The bee is ready for its close-up.
For the remarkable new book BEE from Princeton Architectural Press, photographer Rose-Lynn Fisher used a high-resolution scanning electron microscope to reveal the gorgeous complexities of honeybee anatomy. Fisher writes that the microscope "presents a realm of structure, design, and pattern at a level of intricacy we are oblivious to in our daily experience."
At magnifications ranging from 10x to 5000x, the photographs reveal amazing details of the honeybee's features, down to the hairs that protrude from its compound eyes and the tiny hooks that hold its wings together.
A bee's antenna is packed with thousands of sensory cells. Bees use their antennae to smell, taste, and hear, as well as to detect changes in temperature, wind, and humidity.
These sense organs not only help the bee steer through the outside world, they also help it navigate the social world of the hive. Bees communicate in large part through chemical pheromones, with different odors signaling everything from alarm to an individual bee's status.
Each of the honeybee's compound eyes is made up of thousands of hexagonal, faceted lenses that can detect visible, ultraviolet, and polarized light. Some flowers bear ultraviolet markings, invisible to the human eye, that attract the worker bee and tell her where to land to scoop up nectar or pollen.
The hairs on the honeybee's eyes also collect grains of pollen.
The mouthparts of the bee include the proboscis, which allows the bee both to draw up nectar from flowers, and later to regurgitate it to other workers in the hive. There, it's processed into honey.
This picture focuses on the bee's tongue, called the glossa. This organ is not only involved in feeding, but also plays a role in communication. The glossa is used to lick up the queen's pheromones, the chemical signals the queen produces to give orders to her workers and drones.
When a honeybee is foraging, she ends up covered in pollen. While some of this pollen ends up on other blossoms, thus pollinating the plants, the bee also brings protein-rich pollen back to the hive.
Her pollen-handling method is ingenious. She cleans the pollen dust from her body with the brushes on her legs, then transfers the collected pollen to the pollen press on her back legs. There it is compacted into a pellet and pushed to a structure called the pollen basket for storage. All this is done while she hovers in the air.
Here, pollen grains are shown lodged in the pollen basket for safekeeping, anchored by hairs on the bee's hind leg. Curved hairs hold the pollen pellet in place during flight.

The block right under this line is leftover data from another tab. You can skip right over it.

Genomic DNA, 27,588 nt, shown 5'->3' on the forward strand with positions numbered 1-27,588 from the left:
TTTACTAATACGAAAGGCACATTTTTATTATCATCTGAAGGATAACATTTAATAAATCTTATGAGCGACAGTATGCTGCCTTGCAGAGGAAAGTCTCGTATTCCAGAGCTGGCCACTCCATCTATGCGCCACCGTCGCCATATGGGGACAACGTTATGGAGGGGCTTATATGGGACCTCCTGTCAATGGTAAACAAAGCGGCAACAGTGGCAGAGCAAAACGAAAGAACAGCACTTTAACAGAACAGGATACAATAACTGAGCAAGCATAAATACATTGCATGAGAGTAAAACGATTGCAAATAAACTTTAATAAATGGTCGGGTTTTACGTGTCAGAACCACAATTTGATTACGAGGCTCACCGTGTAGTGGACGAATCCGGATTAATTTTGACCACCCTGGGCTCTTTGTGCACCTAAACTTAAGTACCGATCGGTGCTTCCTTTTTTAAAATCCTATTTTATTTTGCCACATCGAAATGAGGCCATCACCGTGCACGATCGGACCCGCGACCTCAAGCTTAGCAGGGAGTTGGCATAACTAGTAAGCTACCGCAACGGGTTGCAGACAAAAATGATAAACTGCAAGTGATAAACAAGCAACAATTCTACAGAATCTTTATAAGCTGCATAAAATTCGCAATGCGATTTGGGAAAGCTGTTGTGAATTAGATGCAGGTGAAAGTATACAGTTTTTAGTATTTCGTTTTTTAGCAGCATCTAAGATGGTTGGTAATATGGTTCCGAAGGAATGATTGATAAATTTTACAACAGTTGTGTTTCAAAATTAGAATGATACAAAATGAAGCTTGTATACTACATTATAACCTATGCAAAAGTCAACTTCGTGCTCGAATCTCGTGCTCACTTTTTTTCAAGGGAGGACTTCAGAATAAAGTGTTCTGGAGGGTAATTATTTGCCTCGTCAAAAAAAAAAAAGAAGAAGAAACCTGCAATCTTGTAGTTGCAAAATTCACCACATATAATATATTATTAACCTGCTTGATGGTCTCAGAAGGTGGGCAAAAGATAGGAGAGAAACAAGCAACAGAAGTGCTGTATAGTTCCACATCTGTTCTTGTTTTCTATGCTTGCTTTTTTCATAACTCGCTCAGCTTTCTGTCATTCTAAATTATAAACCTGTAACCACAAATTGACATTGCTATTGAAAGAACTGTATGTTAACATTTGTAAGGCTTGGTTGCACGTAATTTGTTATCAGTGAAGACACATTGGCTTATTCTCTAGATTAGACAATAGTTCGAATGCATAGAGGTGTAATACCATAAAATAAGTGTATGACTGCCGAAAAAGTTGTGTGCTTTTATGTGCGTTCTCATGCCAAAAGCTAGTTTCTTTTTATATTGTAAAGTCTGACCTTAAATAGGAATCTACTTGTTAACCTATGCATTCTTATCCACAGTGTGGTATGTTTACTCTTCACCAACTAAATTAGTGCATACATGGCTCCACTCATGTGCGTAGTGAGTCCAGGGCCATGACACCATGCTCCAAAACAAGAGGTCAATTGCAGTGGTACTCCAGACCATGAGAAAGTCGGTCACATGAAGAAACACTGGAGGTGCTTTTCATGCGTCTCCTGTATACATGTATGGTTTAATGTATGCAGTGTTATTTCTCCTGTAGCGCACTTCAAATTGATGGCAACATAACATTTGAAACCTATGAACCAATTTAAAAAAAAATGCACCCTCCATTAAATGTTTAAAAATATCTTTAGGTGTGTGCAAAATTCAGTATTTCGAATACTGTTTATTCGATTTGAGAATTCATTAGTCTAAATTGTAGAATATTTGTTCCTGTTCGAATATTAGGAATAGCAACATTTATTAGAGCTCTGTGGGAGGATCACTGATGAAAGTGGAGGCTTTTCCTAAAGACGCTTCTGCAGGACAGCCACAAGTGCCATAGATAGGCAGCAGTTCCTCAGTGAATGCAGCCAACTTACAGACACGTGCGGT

Behold the stinger, the bee's most famous feature. Located at the rear of the honeybee's body, the stinger is actually a modified ovipositor, the organ used for laying eggs.
Bees will only sting in self-defense or to protect the hive, and anyone who has had a run-in with a beehive can testify that it's an effective defense. If one worker bee senses danger she emits a warning pheromone that summons other bees to the fight.
The honeybee's stinger is barbed, meaning that fights quickly turn into suicide missions.
When a bee stings a human, bear, or other mammal, the barbs of the stinger become embedded in the opponent's flesh. As the bee struggles to free herself, the last segment of her abdomen tears away from her body and remains behind with the stinger. The bee dies within minutes.
This is the wing of a male bee, or drone, whose singular purpose in the colony is to mate with the queen. After he's fulfilled this mission, he dies. As mating occurs while the bees are in flight, the drones need powerful wings to pursue the queen.
The wings of female worker bees are powerful, too. A worker beats its wings up to 230 times per second, creating the buzzing sound that signals the presence of a busy beehive. Workers beat their wings to create warmth inside the hive, which helps evaporate away the water in the nectar and speeds its transformation into thick honey.
The honeybee has large forewings and a smaller hind wings. This photo shows how the fore and hind wings attach together with a series of tiny hooks. During flight, these hooks allow the two wings to function as one. At rest, the hooks slip out and the wings disconnect, allowing them to be folded separately over the bee's back.
Emotion researcher Jaak Panksepp
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